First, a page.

We know it can be difficult when your child cries during swim lessons. We want you to know that you are not alone! It can often take young swimmers time to get used to being in the water with a new person.
We want to help and support you through this process. If your child cries during lessons, rest assured that they are in good hands. Our instructors will work hard to establish a connection with your child and are trained to begin a positive routine that works well with kids of all ages.
Here are some tips that can help you through the process.
Start at Home
Start by talking about swim lessons with your child at home. Acknowledge your child’s fear and use phrases such as “When you are in the water, I will be cheering you on.” and “Your teacher is there to keep you safe.”
Empathize but Don’t Negotiate
Reassure your child that you understand they are upset and that you will watch them from outside the gate. Do not negotiate or apologize for being at lessons. Think of swim lessons as necessary for their safety, such as wearing a seat belt. Remember, they are learning a lifesaving skill!
Hand Your Child to the Instructor
Walk your child to their swim instructor and give your child’s hand to their instructor (or hand them to the instructor if you are holding them.) By physically handing your child to their instructor, you are showing your child that you trust their instructor.
Find a Distraction
If you are having a hard time hearing your child cry, it can be helpful to bring a book or magazine to distract yourself. Sometimes crying swimmers want mom or dad to look at them for attention. It can be helpful to avoid eye contact in those situations. If you can remain calm, then your swimmer will sense that and eventually be less stressed.
Get Your Child Excited to See their Instructor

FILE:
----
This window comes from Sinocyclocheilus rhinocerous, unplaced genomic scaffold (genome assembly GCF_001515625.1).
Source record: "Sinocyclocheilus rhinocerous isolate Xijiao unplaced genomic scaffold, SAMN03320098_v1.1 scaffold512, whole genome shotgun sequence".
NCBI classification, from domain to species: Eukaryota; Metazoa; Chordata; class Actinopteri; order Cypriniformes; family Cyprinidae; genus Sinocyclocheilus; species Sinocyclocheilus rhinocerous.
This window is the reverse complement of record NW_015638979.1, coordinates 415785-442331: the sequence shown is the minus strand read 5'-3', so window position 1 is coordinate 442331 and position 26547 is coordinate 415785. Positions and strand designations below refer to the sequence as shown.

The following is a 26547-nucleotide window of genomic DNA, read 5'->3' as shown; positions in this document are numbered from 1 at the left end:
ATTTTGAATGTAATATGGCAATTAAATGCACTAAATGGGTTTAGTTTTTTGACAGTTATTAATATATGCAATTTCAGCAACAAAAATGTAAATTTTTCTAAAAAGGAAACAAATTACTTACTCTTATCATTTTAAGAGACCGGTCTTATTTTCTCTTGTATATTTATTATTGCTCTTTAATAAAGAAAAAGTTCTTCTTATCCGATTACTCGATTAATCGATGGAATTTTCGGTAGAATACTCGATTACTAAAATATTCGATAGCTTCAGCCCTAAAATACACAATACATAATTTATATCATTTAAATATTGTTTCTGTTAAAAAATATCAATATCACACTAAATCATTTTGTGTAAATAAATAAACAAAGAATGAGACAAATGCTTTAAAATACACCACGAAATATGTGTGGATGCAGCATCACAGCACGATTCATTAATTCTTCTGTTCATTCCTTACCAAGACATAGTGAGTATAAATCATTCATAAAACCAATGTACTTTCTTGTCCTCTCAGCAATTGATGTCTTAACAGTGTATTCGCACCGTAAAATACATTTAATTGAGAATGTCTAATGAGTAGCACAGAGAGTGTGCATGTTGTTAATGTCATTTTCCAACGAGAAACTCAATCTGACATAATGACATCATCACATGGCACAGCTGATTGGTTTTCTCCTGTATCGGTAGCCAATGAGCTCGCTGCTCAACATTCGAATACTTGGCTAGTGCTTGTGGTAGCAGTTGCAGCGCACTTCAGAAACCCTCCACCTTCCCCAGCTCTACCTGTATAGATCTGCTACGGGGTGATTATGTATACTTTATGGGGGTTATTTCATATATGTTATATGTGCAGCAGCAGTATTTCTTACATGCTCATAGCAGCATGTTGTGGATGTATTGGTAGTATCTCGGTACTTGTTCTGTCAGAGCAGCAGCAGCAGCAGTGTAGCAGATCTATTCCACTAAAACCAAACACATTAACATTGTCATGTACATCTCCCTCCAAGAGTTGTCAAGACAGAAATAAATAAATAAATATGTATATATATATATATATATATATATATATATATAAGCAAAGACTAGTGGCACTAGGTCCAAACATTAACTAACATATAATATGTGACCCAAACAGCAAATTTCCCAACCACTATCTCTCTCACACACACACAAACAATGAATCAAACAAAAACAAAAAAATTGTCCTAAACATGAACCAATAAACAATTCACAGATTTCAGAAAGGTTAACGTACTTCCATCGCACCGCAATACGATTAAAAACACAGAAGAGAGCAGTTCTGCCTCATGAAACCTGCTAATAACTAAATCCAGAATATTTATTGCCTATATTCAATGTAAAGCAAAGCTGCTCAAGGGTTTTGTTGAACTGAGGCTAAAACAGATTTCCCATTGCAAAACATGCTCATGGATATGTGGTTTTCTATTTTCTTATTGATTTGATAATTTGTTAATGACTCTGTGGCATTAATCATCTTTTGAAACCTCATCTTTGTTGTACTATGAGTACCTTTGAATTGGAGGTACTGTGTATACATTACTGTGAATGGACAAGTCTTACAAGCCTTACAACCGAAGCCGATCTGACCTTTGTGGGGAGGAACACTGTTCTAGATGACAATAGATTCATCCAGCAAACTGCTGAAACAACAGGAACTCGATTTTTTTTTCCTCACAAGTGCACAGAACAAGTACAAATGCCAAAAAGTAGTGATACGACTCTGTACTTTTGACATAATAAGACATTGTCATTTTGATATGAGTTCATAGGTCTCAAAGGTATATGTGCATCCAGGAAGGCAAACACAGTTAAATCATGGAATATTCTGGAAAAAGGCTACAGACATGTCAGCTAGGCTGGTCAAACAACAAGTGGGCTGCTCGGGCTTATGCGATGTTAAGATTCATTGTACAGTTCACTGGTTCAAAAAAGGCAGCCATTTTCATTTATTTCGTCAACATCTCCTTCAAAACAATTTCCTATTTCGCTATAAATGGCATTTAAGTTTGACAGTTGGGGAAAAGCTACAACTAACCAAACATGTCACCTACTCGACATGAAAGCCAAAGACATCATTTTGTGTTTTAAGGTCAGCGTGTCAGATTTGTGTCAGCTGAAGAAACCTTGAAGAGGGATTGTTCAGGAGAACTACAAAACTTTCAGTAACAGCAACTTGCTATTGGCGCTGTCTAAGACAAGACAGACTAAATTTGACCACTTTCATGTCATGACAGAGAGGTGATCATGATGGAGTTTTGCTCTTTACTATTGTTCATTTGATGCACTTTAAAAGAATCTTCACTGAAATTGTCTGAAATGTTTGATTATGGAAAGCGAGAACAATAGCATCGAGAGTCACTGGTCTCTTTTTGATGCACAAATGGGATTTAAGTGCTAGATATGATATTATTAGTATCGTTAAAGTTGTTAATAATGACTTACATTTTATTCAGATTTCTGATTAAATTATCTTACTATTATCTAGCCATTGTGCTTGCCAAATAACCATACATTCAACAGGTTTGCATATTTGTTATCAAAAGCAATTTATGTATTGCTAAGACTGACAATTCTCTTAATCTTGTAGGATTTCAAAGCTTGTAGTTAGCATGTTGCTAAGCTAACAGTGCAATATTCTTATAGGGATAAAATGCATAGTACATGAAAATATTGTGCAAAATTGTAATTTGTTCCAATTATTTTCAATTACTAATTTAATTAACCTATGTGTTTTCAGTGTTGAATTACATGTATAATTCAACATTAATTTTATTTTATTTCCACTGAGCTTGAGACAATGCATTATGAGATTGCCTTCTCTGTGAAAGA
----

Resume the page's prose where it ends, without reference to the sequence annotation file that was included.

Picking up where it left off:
Before lessons, have your child pick out a toy to bring and show their instructor. This can get them excited to see their instructor and help them bond before entering the water.
Be ready to listen and encourage
Once your child is finished with their lesson, encourage them! It’s okay to talk about how they were scared or upset at first. Then, mention something about the lesson that went really well.
Know the Lesson Made a Difference
Even if your child cried during their entire lesson, they still learned something. During swim lessons, muscles are being built, coordination and breath control is increasing, and patterns in the brain are developing. Be encouraged that a lesson filled with crying was still beneficial.
Hang in There
Don’t get discouraged or put off taking lessons. We are confident that your child will eventually get past their fears or anxiety, and will enjoy swim lessons. We love seeing fearful swimmers gain confidence in the water!
Together we can make swimming a fun and successful experience! We are committed to working with your swimmer to help them push past any challenges they may have in order for them to learn swimming skills and water safety.
Please come talk to us in the office if you have concerns about your swimmer’s adjustment to lessons.